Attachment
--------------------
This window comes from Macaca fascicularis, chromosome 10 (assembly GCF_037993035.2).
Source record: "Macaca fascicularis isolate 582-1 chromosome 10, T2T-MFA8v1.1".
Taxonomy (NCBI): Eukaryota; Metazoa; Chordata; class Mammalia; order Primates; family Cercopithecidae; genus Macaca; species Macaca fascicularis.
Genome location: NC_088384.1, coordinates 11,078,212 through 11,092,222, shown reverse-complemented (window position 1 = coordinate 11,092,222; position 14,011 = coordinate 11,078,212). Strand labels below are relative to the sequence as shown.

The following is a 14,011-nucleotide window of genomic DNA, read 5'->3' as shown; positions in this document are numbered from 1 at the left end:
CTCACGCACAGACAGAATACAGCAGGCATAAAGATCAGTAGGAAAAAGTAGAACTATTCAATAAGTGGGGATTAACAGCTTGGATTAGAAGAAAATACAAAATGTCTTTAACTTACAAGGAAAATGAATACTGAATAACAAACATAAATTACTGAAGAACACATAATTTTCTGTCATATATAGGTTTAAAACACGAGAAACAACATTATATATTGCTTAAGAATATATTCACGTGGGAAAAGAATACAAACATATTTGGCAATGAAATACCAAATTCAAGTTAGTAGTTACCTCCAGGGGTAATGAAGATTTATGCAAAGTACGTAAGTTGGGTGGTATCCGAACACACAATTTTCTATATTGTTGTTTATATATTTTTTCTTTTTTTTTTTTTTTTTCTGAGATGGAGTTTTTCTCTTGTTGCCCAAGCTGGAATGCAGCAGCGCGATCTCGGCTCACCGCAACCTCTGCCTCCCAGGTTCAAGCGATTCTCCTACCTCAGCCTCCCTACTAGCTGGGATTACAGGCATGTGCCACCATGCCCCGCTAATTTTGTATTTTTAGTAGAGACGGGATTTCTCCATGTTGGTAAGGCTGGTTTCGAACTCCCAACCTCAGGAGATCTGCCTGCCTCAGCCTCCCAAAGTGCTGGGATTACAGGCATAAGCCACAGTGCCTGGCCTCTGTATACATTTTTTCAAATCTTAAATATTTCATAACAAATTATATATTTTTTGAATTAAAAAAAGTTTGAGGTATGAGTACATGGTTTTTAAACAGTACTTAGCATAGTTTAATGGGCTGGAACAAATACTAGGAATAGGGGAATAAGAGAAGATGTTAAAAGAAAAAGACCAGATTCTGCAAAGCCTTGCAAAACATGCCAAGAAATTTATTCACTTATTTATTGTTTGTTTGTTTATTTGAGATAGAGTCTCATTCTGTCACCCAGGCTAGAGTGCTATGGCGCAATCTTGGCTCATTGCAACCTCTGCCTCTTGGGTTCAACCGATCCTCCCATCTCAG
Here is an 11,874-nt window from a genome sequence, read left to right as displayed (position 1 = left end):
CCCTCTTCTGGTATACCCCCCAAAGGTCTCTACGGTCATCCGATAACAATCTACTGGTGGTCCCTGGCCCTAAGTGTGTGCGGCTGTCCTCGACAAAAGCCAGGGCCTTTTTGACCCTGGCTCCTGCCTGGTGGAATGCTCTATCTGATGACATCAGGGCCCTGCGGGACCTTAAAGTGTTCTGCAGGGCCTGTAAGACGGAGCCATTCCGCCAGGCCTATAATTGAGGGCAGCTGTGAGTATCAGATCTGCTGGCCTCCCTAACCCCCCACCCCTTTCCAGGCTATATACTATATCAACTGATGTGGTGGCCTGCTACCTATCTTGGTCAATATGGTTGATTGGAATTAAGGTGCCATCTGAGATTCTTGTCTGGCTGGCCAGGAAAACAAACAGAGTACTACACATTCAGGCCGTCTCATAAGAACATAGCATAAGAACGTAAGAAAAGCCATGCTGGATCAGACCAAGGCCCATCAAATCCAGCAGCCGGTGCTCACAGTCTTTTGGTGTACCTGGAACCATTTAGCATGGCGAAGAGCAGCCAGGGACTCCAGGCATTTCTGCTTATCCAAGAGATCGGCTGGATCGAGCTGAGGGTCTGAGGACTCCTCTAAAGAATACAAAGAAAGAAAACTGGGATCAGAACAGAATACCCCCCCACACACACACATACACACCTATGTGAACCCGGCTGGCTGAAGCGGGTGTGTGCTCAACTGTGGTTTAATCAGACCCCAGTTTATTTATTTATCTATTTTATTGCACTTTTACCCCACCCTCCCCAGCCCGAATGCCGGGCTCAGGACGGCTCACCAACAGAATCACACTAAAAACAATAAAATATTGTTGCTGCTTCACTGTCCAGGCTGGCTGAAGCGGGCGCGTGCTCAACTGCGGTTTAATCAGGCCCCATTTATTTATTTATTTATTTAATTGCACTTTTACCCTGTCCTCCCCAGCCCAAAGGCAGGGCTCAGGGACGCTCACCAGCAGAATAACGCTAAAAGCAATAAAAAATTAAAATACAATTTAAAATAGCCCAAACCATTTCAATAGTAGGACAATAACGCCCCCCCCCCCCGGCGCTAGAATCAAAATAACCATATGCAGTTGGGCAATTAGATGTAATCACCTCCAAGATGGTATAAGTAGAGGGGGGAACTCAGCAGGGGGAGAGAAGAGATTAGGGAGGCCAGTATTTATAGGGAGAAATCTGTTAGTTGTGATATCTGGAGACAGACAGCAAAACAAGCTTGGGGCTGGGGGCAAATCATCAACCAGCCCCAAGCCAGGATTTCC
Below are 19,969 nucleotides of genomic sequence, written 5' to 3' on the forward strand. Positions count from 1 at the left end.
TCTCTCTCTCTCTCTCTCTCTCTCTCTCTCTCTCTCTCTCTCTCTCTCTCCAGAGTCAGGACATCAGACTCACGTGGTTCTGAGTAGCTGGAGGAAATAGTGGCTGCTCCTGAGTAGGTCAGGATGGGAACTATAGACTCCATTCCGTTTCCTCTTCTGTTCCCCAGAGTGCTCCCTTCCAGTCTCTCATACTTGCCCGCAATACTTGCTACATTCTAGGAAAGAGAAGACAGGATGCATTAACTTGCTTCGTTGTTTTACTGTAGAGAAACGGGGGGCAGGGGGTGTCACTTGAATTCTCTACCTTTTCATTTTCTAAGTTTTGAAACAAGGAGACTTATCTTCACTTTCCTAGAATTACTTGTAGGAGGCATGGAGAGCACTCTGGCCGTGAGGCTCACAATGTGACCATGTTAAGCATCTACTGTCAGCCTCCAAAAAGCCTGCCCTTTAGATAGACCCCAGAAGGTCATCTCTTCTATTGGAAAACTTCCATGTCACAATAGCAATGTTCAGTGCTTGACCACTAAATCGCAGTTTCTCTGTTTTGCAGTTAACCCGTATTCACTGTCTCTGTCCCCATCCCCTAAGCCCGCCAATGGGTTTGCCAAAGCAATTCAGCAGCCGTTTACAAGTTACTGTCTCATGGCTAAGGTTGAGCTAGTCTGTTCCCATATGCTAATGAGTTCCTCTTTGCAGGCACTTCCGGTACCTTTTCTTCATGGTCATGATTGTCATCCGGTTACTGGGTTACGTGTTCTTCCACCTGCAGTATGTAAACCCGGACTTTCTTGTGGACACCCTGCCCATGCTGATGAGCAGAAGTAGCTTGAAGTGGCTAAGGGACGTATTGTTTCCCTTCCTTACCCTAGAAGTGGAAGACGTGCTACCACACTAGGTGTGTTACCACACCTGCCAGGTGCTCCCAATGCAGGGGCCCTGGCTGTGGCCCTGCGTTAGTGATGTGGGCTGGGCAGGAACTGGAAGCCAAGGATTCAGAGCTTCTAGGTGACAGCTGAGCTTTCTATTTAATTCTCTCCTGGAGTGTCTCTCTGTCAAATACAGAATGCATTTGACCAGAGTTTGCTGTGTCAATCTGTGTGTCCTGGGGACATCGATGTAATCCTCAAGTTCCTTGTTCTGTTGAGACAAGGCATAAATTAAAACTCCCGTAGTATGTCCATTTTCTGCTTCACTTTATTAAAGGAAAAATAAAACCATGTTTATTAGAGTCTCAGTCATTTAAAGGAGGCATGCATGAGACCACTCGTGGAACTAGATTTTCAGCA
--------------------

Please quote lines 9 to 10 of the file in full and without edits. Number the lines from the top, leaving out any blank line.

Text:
Below are 19,969 nucleotides of genomic sequence, written 5' to 3' on the forward strand. Positions count from 1 at the left end.
TCTCTCTCTCTCTCTCTCTCTCTCTCTCTCTCTCTCTCTCTCTCTCTCTCCAGAGTCAGGACATCAGACTCACGTGGTTCTGAGTAGCTGGAGGAAATAGTGGCTGCTCCTGAGTAGGTCAGGATGGGAACTATAGACTCCATTCCGTTTCCTCTTCTGTTCCCCAGAGTGCTCCCTTCCAGTCTCTCATACTTGCCCGCAATACTTGCTACATTCTAGGAAAGAGAAGACAGGATGCATTAACTTGCTTCGTTGTTTTACTGTAGAGAAACGGGGGGCAGGGGGTGTCACTTGAATTCTCTACCTTTTCATTTTCTAAGTTTTGAAACAAGGAGACTTATCTTCACTTTCCTAGAATTACTTGTAGGAGGCATGGAGAGCACTCTGGCCGTGAGGCTCACAATGTGACCATGTTAAGCATCTACTGTCAGCCTCCAAAAAGCCTGCCCTTTAGATAGACCCCAGAAGGTCATCTCTTCTATTGGAAAACTTCCATGTCACAATAGCAATGTTCAGTGCTTGACCACTAAATCGCAGTTTCTCTGTTTTGCAGTTAACCCGTATTCACTGTCTCTGTCCCCATCCCCTAAGCCCGCCAATGGGTTTGCCAAAGCAATTCAGCAGCCGTTTACAAGTTACTGTCTCATGGCTAAGGTTGAGCTAGTCTGTTCCCATATGCTAATGAGTTCCTCTTTGCAGGCACTTCCGGTACCTTTTCTTCATGGTCATGATTGTCATCCGGTTACTGGGTTACGTGTTCTTCCACCTGCAGTATGTAAACCCGGACTTTCTTGTGGACACCCTGCCCATGCTGATGAGCAGAAGTAGCTTGAAGTGGCTAAGGGACGTATTGTTTCCCTTCCTTACCCTAGAAGTGGAAGACGTGCTACCACACTAGGTGTGTTACCACACCTGCCAGGTGCTCCCAATGCAGGGGCCCTGGCTGTGGCCCTGCGTTAGTGATGTGGGCTGGGCAGGAACTGGAAGCCAAGGATTCAGAGCTTCTAGGTGACAGCTGAGCTTTCTATTTAATTCTCTCCTGGAGTGTCTCTCTGTCAAATACAGAATGCATTTGACCAGAGTTTGCTGTGTCAATCTGTGTGTCCTGGGGACATCGATGTAATCCTCAAGTTCCTTGTTCTGTTGAGACAAGGCATAAATTAAAACTCCCGTAGTATGTCCATTTTCTGCTTCACTTTATTAAAGGAAAAATAAAACCATGTTTATTAGAGTCTCAGTCATTTAAAGGAGGCATGCATGAGACCACTCGTGGAACTAGATTTTCAGCA